In Case of Interval (or More General) Uncertainty, No Algorithm Can Choose the Simplest Representative

Abstract : When we only know the interval of possible values of a certain quantity (or a more general set of possible values), it is desirable to characterize this interval by supplying the user with the ''simplest'' element from this interval, and by characterizing how different from this value we can get. For example, if, for some unknown physical quantity $x$, measurements result in the interval $[1.95,2.1]$ of possible values, then, most probably, the physicist will publish this result as $y\approx 2$. Similarly, a natural representation of the measurement result $x\in [3.141592,3.141593]$ is $x\approx \pi$. In this paper, we show that the problem of choosing the simplest element from a given interval (or from a given set) is, in general, not algorithmically solvable.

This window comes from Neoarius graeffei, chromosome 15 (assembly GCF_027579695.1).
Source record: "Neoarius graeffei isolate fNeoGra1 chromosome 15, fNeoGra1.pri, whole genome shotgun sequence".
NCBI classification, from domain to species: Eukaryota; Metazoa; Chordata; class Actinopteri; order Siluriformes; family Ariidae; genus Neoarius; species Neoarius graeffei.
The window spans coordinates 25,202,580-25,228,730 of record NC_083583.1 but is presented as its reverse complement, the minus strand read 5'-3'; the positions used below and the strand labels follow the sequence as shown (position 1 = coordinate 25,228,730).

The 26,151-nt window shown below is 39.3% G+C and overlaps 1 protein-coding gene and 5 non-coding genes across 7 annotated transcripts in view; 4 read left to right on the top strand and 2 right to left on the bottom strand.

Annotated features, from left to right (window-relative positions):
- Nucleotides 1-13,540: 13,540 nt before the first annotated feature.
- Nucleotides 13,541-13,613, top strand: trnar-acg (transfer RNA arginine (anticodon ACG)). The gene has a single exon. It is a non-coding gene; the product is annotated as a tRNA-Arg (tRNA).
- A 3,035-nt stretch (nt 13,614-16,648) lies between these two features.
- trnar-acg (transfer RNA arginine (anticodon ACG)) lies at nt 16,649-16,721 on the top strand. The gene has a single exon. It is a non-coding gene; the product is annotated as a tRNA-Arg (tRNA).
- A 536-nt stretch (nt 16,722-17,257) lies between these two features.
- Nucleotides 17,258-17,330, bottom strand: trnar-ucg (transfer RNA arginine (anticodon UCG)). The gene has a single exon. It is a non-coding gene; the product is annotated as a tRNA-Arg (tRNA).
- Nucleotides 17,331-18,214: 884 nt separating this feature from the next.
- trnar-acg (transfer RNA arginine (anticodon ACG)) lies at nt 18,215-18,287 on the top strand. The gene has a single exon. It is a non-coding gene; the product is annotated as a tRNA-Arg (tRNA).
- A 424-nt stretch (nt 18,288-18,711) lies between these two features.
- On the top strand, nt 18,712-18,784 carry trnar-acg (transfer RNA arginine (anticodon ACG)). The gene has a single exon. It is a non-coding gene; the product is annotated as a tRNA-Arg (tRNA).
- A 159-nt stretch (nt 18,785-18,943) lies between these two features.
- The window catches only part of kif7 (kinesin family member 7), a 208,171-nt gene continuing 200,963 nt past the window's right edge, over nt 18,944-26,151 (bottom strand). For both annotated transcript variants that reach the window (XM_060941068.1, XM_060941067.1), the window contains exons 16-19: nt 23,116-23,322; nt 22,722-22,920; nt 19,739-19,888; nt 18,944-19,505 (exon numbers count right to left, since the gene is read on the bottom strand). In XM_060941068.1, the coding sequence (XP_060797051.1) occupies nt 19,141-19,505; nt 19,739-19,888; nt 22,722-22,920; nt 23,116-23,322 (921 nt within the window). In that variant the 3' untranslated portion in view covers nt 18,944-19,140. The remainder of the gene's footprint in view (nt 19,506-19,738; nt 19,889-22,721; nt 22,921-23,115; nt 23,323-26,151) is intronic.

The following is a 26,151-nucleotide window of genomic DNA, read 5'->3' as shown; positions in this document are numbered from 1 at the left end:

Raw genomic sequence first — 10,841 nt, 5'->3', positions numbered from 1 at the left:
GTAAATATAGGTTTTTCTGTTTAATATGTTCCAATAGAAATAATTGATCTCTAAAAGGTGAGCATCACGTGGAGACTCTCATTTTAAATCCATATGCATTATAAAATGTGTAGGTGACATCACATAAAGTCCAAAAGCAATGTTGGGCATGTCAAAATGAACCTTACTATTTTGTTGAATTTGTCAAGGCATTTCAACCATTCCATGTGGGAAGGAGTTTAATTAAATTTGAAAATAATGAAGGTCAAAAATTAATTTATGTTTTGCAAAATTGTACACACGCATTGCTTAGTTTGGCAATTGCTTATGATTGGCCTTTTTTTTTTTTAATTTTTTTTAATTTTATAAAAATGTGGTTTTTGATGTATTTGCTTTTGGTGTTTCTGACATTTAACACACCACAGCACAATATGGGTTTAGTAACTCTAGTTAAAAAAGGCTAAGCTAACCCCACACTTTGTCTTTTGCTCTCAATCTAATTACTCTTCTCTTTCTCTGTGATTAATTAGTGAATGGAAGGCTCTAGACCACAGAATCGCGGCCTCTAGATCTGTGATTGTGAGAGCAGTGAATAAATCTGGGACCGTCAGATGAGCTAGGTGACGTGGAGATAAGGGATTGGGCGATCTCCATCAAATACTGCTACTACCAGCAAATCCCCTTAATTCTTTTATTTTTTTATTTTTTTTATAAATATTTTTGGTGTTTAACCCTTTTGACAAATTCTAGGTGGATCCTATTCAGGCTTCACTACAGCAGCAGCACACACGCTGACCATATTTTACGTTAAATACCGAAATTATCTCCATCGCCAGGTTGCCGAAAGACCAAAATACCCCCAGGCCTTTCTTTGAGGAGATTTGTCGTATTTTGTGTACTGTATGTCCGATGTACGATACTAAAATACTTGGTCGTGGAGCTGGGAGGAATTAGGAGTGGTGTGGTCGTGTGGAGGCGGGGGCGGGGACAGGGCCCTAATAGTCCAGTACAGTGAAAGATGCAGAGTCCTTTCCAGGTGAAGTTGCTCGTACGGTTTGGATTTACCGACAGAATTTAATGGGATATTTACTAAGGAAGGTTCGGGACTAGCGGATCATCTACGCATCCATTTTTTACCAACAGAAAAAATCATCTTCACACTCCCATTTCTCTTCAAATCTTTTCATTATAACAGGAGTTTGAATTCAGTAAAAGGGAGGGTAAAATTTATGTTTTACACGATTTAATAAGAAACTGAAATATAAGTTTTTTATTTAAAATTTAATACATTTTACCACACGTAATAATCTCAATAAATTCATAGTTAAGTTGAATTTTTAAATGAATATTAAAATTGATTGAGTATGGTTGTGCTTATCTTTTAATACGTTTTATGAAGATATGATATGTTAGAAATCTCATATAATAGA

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Article dans une revue
Reliable Computing, Springer Verlag, 2002, 8 (3), pp.213-227
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https://hal.inria.fr/hal-01072724
Contributeur : Maria Rifqi <>
Soumis le : mercredi 8 octobre 2014 - 14:20:52
Dernière modification le : jeudi 11 janvier 2018 - 06:27:20

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  • HAL Id : hal-01072724, version 1

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Gerhard Heindl, Vladik Kreinovich, Maria Rifqi. In Case of Interval (or More General) Uncertainty, No Algorithm Can Choose the Simplest Representative. Reliable Computing, Springer Verlag, 2002, 8 (3), pp.213-227. 〈hal-01072724〉

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